Beginner’s Trail Guide: St. Mary’s Glacier

St. Mary’s Glacier is a bit of a hidden gem, and it’s definitely a hike you should do once. Obviously, it’s not hard to find spectacular views on hikes in Colorado, but how many chances do you get to hike on a glacier?!

To be completely honest, this was a doozy of a hike for me as a beginner because of the elevation. St Mary’s glacier starts at 10,000 feet (Denver is at 5,280), so it won’t be a walk in the park for you, but it’s also only 1.5 miles. Plus, I’m a big believer in shamelessly taking as many breaks as you need for water/getting oxygen as you need. The point of hiking is to enjoy your beautiful surroundings, so why put pressure on yourself to get done AS FAST AS POSSIBLE. It’s not a race.

The second-biggest obstacle was the wind. We went in mid-September, while it was still quite hot in Denver, and were bundled. Obviously, it will be higher up so it will be colder, but that wind whipping around certainly didn’t help. As always, check the weather, dress in plenty of layers, and carry a backpack. (Here’s my complete packing list for hiking).

Finding St. Mary’s does require some driving on non-paved roads, which can get a little rough. We didn’t need to use four-wheel drive, but just know ahead of time that you’ll have to take the end a little slow.

Take the St. Mary’s exit of off I-70, after passing through Idaho Springs (which, by the way, is the mother of all post-hiking lunch options. Hit up Tommy Knocker’s Brewery, BeauJo’s Pizza, or Smokin Yard BBQ. All are insanely good). It’s about an hour drive, depending on traffic, and Idaho Springs is your last stop for gas, food, and any other necessities.

Hiking St. Mary’s costs $5 per vehicle and you have to leave either cash or a check at the parking lot. Amazingly, if you do not have exact change and you leave your mailing address on the provided piece of paper, whoever manages the trail will actually mail you a check in the amount you are owed. There are trash cans and portapotties at the trailhead, and after that, you’re on your own.

There are a litany of reasons why you should always stay on a trail and never wander off, but most importantly at St. Mary’s you should stay on the trail because you’re otherwise trespassing on people’s private property. It’s always important to be respectful of where you are hiking, but especially important here since again, these people make their home at St. Mary’s.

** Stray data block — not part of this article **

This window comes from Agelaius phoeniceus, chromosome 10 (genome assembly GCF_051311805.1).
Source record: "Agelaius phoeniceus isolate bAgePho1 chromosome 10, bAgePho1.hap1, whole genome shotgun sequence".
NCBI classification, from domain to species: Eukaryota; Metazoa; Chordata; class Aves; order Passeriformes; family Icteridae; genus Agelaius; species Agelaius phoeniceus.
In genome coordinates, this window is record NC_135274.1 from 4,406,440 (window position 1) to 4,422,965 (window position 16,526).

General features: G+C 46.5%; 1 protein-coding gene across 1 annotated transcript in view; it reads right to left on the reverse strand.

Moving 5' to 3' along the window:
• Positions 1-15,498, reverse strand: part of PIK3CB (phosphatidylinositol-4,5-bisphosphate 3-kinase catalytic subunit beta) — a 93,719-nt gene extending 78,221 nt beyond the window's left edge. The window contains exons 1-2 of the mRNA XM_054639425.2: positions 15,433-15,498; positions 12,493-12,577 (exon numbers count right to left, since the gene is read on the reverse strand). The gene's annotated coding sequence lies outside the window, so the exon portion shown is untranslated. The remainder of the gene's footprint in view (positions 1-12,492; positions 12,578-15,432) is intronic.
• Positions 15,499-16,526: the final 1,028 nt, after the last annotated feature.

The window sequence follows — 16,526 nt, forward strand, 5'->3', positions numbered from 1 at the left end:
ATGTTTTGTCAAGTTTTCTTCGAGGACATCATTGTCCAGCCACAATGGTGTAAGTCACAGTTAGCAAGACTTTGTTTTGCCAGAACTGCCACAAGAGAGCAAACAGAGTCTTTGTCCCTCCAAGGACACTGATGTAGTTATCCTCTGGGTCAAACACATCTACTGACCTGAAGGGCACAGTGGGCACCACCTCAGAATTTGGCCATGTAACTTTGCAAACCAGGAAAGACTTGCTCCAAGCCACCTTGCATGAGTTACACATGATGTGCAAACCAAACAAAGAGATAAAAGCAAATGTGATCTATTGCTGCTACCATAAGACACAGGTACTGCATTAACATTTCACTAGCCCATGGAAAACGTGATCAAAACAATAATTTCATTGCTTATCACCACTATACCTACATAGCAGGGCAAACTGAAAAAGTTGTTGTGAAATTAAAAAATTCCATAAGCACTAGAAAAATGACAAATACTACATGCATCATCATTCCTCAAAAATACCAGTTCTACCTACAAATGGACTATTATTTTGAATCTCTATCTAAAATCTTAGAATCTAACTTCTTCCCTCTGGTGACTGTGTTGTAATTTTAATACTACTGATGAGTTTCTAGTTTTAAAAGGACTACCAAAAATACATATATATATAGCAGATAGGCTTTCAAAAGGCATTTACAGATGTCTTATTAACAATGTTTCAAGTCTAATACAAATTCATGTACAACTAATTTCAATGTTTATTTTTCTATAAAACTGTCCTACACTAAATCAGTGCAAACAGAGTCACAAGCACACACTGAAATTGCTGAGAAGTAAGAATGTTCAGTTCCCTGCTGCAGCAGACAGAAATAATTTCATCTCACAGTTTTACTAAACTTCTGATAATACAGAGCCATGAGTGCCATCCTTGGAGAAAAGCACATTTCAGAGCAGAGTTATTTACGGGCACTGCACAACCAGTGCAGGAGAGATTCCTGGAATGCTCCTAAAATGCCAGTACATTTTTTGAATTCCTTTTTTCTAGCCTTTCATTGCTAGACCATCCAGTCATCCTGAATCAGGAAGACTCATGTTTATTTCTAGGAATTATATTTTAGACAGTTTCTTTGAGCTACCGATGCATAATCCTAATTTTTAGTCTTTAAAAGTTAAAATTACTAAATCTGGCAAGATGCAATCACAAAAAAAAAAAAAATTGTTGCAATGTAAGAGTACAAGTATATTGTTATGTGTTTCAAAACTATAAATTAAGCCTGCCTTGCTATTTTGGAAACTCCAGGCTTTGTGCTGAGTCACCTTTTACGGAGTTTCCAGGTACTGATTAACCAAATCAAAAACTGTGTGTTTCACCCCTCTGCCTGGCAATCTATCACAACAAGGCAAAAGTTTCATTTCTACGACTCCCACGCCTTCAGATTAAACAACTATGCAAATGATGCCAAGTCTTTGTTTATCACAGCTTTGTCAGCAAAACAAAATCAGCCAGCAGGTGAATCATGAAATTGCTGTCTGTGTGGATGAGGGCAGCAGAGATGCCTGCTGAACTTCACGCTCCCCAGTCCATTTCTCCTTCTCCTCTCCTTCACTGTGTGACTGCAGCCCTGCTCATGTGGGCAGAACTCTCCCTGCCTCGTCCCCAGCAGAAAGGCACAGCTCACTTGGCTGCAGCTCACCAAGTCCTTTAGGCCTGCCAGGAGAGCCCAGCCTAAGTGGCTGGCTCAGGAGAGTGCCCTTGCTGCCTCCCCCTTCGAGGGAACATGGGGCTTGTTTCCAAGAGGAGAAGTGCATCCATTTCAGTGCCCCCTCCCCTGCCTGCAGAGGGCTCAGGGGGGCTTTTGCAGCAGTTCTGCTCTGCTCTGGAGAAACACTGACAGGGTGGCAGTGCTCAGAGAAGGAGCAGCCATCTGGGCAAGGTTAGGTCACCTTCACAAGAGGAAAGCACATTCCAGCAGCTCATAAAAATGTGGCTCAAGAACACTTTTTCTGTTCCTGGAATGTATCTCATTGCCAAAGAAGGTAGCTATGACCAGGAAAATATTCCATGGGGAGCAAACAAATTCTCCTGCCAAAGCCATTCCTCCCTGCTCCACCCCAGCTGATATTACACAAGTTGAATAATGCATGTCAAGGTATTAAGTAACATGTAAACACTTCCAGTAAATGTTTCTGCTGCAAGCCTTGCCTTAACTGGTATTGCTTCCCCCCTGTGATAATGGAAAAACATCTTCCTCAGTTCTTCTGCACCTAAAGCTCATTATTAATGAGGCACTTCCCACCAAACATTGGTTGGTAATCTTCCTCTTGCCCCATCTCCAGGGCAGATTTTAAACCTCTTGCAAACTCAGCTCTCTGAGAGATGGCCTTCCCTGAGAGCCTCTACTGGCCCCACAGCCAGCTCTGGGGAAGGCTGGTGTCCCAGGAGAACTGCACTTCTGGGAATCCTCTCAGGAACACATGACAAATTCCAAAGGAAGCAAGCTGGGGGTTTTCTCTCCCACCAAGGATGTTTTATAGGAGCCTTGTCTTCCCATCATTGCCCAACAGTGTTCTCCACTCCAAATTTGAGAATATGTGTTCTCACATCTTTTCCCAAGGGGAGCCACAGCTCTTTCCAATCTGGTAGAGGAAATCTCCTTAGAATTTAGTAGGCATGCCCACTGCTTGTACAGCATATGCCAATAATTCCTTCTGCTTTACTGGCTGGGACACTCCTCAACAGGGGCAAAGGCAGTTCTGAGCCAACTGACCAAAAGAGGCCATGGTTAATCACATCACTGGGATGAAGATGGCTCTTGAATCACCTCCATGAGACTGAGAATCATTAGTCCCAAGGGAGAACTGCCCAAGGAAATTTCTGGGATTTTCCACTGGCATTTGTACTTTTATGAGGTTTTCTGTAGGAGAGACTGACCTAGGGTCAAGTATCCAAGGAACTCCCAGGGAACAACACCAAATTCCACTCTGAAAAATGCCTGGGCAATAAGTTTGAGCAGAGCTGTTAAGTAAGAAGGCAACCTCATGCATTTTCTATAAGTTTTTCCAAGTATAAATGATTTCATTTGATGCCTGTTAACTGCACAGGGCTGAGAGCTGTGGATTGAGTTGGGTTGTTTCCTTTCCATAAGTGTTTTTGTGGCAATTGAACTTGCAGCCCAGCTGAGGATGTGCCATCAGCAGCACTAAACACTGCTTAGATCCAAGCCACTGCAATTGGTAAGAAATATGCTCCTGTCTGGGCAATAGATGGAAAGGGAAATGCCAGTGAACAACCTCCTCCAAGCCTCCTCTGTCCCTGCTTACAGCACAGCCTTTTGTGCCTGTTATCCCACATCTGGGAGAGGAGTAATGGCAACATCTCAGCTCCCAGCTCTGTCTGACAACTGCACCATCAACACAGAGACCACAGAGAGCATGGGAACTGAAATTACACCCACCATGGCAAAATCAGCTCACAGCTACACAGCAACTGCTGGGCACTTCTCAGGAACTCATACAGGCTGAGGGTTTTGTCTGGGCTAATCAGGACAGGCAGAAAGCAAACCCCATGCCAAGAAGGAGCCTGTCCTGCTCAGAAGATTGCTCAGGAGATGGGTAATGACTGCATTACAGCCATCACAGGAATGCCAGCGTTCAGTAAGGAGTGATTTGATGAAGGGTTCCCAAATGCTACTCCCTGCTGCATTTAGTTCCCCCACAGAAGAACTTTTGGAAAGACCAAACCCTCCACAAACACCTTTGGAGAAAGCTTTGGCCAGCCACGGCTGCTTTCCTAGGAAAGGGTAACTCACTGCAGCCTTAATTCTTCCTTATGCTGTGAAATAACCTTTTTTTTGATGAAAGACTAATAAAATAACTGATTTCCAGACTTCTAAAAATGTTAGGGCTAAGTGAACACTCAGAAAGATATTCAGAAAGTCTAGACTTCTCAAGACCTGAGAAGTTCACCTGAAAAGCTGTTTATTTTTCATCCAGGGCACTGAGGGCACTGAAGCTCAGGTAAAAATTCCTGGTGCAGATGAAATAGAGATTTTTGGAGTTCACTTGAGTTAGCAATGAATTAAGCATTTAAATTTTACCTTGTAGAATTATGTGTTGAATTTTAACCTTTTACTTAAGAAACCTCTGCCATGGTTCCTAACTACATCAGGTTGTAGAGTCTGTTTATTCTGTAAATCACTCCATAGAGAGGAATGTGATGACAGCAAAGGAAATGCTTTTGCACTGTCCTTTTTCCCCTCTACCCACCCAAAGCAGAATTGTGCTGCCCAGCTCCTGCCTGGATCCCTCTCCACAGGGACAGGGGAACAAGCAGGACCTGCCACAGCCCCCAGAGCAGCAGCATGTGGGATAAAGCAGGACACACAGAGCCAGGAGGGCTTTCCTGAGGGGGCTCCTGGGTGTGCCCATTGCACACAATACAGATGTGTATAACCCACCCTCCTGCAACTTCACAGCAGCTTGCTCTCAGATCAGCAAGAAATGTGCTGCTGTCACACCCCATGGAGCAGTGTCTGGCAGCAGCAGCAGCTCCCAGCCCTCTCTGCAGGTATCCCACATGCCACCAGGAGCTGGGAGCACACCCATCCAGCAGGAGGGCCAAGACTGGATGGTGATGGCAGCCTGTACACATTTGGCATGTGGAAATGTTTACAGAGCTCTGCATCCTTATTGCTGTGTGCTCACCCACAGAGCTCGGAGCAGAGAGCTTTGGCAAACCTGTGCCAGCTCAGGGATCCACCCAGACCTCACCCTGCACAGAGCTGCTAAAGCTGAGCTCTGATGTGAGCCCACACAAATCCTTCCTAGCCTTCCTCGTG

The trail itself is fairly rocky, but pretty wide which is nice. Just make sure you’re wearing good, supportive shoes. If you want to buy some hiking boots, here’s my beginner’s guide.

dirt hiking trail lined with pine trees and rocks on a sunny day
The trail actually goes off the left, but there are a few sections where it it as rocky as what is straight ahead. Also, watch out for ice.

I may be dramatizing this hike in my beginner’s mind, but it seems like a very long 1.5-mile trip. Probably because I was gasping for air most of the time. Once you reach the lake, rejoice! Also, this is where the wind REALLY picks up. But you are looking at the glacier! I didn’t really know what to expect, but by the end of summer, it will look decidedly less glacier-ey and more like a patch of ice.

a man stands in front of st marys glacier near idaho springs colorado

You can keep walking up the glacier, but let this be my warning that if it’s extremely windy and you are a small lady (like myself), you may not want to go all the way up. It physically pains me to say this, because feminism, but I was almost getting blown over the day we went, so I only went about halfway. You still get an incredible view, and if there are crazy skiers there, you can watch them go down the glacier, which is actually pretty cool.

An REI employee later informed me that it’s actually a snowfield, but I prefer to say I climbed a glacier. Regardless of what the proper name is, the views are worth the trek:


St. Mary's Glacier Hike Colorado Idaho Springs Beginner Hiking
The view from halfway up ain’t shabby.


Published by Laura Cardon

Laura Cardon moved to Colorado as an adult and quickly realized how difficult it was to get started exploring the outdoors in a state full of experts. She founded Outdoor Beginner in 2014 to fill the gap in beginner-friendly content for camping, hiking, skiing, and other outdoor activities. In addition to Outdoor Beginner, she coaches beginner trail runners and works at Runners Roost in Golden, Colorado, where she lives with her spouse and toddler.

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